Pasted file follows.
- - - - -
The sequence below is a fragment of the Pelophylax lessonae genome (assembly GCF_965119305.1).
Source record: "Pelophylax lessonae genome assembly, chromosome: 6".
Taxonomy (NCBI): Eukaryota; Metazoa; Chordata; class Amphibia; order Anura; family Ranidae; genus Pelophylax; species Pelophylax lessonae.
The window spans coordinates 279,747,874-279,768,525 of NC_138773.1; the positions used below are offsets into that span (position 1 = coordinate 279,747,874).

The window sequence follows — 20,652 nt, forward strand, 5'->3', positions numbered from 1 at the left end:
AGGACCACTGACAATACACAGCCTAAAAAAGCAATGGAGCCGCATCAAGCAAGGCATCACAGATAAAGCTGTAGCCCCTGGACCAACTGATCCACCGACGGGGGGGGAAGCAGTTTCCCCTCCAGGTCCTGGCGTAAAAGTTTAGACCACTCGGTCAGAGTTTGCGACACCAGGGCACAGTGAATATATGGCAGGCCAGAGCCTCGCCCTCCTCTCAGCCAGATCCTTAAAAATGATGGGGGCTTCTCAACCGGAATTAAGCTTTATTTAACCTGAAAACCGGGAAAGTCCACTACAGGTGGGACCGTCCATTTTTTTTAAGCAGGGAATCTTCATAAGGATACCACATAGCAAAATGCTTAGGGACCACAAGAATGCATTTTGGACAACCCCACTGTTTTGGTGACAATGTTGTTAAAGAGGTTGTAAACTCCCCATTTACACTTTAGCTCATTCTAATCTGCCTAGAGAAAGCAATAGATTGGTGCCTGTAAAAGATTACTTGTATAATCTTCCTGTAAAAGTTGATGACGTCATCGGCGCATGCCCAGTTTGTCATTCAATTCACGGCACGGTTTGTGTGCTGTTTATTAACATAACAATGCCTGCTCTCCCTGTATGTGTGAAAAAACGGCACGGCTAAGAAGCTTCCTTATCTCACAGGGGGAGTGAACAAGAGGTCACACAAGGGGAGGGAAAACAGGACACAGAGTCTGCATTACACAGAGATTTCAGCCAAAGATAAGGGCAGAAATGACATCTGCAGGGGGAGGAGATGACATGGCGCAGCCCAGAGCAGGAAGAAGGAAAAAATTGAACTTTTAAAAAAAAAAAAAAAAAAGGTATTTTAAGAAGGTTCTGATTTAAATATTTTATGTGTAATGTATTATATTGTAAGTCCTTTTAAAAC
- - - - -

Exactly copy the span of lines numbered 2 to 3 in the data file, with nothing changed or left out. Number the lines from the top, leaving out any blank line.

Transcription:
Source record: "Pelophylax lessonae genome assembly, chromosome: 6".
Taxonomy (NCBI): Eukaryota; Metazoa; Chordata; class Amphibia; order Anura; family Ranidae; genus Pelophylax; species Pelophylax lessonae.